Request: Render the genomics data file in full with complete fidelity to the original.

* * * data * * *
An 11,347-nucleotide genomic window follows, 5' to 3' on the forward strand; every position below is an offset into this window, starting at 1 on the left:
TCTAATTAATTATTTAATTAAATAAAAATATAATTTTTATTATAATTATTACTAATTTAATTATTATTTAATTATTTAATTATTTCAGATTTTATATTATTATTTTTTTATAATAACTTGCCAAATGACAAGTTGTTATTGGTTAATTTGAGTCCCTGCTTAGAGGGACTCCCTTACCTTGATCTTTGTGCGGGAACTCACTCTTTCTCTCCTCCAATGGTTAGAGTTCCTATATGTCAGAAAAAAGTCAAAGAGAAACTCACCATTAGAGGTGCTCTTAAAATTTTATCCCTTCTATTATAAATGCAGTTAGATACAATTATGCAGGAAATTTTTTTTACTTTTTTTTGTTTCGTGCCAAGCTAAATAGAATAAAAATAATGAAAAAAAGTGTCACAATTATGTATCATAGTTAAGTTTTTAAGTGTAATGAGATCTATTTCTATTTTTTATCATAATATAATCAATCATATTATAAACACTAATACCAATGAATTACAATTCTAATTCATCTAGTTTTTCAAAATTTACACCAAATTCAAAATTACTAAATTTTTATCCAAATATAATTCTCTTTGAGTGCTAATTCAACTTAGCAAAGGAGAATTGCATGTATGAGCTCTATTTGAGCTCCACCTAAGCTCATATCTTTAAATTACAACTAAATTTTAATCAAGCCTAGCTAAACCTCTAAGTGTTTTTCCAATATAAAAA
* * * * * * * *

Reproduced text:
An 11,347-nucleotide genomic window follows, 5' to 3' on the forward strand; every position below is an offset into this window, starting at 1 on the left:
TCTAATTAATTATTTAATTAAATAAAAATATAATTTTTATTATAATTATTACTAATTTAATTATTATTTAATTATTTAATTATTTCAGATTTTATATTATTATTTTTTTATAATAACTTGCCAAATGACAAGTTGTTATTGGTTAATTTGAGTCCCTGCTTAGAGGGACTCCCTTACCTTGATCTTTGTGCGGGAACTCACTCTTTCTCTCCTCCAATGGTTAGAGTTCCTATATGTCAGAAAAAAGTCAAAGAGAAACTCACCATTAGAGGTGCTCTTAAAATTTTATCCCTTCTATTATAAATGCAGTTAGATACAATTATGCAGGAAATTTTTTTTACTTTTTTTTGTTTCGTGCCAAGCTAAATAGAATAAAAATAATGAAAAAAAGTGTCACAATTATGTATCATAGTTAAGTTTTTAAGTGTAATGAGATCTATTTCTATTTTTTATCATAATATAATCAATCATATTATAAACACTAATACCAATGAATTACAATTCTAATTCATCTAGTTTTTCAAAATTTACACCAAATTCAAAATTACTAAATTTTTATCCAAATATAATTCTCTTTGAGTGCTAATTCAACTTAGCAAAGGAGAATTGCATGTATGAGCTCTATTTGAGCTCCACCTAAGCTCATATCTTTAAATTACAACTAAATTTTAATCAAGCCTAGCTAAACCTCTAAGTGTTTTTCCAATATAAAAA